Bunong Threaten to Fell Firm’s Rubber Trees

About 100 ethnic Bunong in Mondolkiri province protested outside the local office of French-owned rubber firm Socfin KCD on Wednesday, threatening to cut down its rubber trees if their ancestral lands were not returned.

Klang Pho, 34, a villager from Pech Chreada district’s Bosra commune, said residents of seven villages in the commune gathered outside the Socfin office demanding that their land be returned.

According to Mr. Pho, Socfin—which was granted an economic land concession in 2008—originally offered villagers 2 to 3 hectares of land in exchange for the plots the villagers were living on and farming.

“But we cannot use this land to cultivate rice because the land is at the foot of the mountain and is full of rocks,” Mr. Pho said.

He added that in 2008, Socfin threatened to clear the villagers’ land even if they did not accept the new plots or the $200 per hectare the company was offering.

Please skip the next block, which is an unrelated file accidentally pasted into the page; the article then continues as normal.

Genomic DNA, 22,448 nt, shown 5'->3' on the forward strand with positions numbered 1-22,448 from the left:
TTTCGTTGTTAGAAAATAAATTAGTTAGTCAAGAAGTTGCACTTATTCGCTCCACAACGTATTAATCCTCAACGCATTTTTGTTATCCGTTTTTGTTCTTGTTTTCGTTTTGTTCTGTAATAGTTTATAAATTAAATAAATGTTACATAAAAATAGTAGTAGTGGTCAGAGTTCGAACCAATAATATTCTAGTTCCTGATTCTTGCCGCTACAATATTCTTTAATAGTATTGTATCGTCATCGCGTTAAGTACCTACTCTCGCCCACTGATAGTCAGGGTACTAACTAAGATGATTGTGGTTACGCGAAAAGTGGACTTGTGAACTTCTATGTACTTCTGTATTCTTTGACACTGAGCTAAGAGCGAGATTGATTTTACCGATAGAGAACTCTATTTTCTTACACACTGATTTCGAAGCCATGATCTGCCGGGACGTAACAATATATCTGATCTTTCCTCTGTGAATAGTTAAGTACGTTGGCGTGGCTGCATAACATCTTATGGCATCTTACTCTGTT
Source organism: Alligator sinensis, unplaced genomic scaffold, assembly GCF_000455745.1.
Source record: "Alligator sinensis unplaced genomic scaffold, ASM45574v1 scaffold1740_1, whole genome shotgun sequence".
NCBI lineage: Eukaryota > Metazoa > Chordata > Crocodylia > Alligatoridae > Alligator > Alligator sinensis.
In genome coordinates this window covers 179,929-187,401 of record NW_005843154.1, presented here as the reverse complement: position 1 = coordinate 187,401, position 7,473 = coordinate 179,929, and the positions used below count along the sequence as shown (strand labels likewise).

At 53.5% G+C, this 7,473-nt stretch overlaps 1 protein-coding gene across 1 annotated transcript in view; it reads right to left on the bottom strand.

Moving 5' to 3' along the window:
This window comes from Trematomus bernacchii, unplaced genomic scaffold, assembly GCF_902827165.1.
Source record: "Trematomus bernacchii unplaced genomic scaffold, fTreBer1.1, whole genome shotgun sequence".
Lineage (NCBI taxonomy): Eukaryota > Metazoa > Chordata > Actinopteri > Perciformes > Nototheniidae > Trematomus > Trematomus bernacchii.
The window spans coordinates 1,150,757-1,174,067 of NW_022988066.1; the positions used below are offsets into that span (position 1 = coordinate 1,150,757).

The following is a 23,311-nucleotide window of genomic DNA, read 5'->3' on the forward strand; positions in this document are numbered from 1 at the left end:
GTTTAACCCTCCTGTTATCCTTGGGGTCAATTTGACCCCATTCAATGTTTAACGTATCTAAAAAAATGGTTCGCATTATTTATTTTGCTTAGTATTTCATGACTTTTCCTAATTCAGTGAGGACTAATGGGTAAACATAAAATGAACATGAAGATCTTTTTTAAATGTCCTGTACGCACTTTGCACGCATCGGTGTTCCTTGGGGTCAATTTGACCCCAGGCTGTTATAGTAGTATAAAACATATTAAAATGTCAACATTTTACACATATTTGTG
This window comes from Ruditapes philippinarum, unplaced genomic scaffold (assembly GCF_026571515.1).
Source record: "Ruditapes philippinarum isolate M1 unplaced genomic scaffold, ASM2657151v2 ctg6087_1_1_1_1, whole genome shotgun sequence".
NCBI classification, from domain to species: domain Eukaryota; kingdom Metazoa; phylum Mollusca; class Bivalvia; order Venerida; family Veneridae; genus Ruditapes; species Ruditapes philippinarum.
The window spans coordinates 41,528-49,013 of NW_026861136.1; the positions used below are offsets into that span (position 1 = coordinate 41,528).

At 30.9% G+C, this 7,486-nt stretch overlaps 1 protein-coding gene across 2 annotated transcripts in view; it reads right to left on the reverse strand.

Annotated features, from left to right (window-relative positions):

“We had no choice but to [accept] it,” he said.

Mr. Pho said the villagers want to be given ownership of their ancestral land, and would be willing to lease it back to Socfin.

But when Mr. Pho and six other village representatives met with the company Wednesday, no solution was reached.

“We offered two weeks to the company to find a solution for us, but if they do not find a solution within that period we will chop down the rubber plantation to take back our farmland,” he said.

Leang Sattia, Socfin’s chief of administration, declined to comment.

Kham Dara, deputy governor of Pech Chreada district, said he would organize further negotiations between Socfin and about 1,000 families in Bosra commune who want their land back.

Neth Prak, a Bosra villager who helped organize the protest, said they chose Wednesday to approach the company because Socfin and its majority shareholder, the Bollore Group, were set to have their annual shareholder meeting in Paris on Wednesday.

Mr. Prak added that communities in Cameroon, Liberia and the Ivory Coast also held similar protests against Socfin plantations in their countries.

“We just wanted to remind them that we have some problems with them,” he said.

(Additional reporting by Chris Mueller)

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